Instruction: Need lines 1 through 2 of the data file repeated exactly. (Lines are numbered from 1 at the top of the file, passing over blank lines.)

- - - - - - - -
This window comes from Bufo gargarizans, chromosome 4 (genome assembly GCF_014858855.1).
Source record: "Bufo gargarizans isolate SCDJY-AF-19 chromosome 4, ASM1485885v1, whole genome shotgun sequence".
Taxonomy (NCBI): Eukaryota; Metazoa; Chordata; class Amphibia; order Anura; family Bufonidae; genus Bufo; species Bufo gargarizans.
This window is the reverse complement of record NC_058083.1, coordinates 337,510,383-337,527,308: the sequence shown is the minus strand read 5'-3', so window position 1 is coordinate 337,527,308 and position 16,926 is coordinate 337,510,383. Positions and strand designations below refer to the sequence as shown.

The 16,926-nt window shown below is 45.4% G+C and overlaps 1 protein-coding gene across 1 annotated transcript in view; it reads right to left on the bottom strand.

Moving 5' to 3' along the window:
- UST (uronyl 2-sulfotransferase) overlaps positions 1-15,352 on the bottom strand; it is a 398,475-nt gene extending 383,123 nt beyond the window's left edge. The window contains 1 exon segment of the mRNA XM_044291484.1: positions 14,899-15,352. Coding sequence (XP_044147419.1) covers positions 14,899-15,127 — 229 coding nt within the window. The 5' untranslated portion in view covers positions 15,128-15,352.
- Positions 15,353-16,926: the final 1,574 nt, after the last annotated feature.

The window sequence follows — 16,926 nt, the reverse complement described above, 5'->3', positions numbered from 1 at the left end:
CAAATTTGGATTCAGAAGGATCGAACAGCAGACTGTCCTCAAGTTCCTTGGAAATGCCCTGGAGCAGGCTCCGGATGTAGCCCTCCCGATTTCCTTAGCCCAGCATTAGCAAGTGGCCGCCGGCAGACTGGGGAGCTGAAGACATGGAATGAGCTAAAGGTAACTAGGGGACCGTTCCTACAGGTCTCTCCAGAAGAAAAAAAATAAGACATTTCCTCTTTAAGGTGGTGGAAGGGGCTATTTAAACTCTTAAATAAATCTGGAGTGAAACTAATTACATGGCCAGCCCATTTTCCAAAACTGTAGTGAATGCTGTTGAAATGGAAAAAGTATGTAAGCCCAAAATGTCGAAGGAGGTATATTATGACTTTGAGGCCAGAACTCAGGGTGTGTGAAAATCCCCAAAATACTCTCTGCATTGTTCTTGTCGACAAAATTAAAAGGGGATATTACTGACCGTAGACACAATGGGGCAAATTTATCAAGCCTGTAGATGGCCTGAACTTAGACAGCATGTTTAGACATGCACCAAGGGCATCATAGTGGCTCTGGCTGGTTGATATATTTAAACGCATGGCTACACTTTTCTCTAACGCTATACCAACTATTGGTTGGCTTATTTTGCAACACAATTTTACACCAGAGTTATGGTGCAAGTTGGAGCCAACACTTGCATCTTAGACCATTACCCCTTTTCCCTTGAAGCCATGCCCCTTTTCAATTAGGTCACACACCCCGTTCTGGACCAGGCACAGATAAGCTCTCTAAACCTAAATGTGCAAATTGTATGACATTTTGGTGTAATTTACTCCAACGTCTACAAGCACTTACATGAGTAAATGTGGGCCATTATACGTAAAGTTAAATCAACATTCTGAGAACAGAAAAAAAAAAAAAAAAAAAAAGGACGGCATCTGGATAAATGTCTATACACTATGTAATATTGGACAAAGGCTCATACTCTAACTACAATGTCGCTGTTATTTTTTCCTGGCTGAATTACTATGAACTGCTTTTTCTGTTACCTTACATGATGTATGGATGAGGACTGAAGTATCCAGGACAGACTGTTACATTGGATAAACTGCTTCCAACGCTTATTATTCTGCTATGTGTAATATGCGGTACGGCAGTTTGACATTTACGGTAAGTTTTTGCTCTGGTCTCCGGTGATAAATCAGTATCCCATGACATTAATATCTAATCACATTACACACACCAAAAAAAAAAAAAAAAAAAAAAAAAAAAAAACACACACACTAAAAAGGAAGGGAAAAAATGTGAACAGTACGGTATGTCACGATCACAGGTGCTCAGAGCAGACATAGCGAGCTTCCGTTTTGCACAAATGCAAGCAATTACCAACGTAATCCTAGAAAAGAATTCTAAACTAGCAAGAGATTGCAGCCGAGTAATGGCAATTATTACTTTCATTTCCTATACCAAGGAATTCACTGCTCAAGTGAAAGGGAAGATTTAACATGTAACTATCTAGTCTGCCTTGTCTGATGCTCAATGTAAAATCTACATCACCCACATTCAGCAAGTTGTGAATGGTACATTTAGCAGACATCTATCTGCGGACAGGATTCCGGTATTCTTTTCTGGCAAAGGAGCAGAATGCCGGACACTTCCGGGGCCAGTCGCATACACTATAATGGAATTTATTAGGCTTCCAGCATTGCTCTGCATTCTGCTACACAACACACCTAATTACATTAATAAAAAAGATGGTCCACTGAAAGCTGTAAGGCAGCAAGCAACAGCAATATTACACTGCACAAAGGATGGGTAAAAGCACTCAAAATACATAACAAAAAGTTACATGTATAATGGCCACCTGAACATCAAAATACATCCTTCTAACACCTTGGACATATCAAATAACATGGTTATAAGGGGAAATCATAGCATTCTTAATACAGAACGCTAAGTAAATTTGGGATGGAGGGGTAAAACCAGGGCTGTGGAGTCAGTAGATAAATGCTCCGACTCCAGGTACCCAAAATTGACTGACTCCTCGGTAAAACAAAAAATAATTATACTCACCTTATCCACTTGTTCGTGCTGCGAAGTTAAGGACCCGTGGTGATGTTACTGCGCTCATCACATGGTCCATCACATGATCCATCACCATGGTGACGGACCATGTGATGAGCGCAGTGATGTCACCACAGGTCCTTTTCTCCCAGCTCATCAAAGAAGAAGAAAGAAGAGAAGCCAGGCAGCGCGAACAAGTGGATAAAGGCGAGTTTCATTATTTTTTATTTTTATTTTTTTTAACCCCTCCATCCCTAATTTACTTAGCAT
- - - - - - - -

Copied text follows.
This window comes from Bufo gargarizans, chromosome 4 (genome assembly GCF_014858855.1).
Source record: "Bufo gargarizans isolate SCDJY-AF-19 chromosome 4, ASM1485885v1, whole genome shotgun sequence".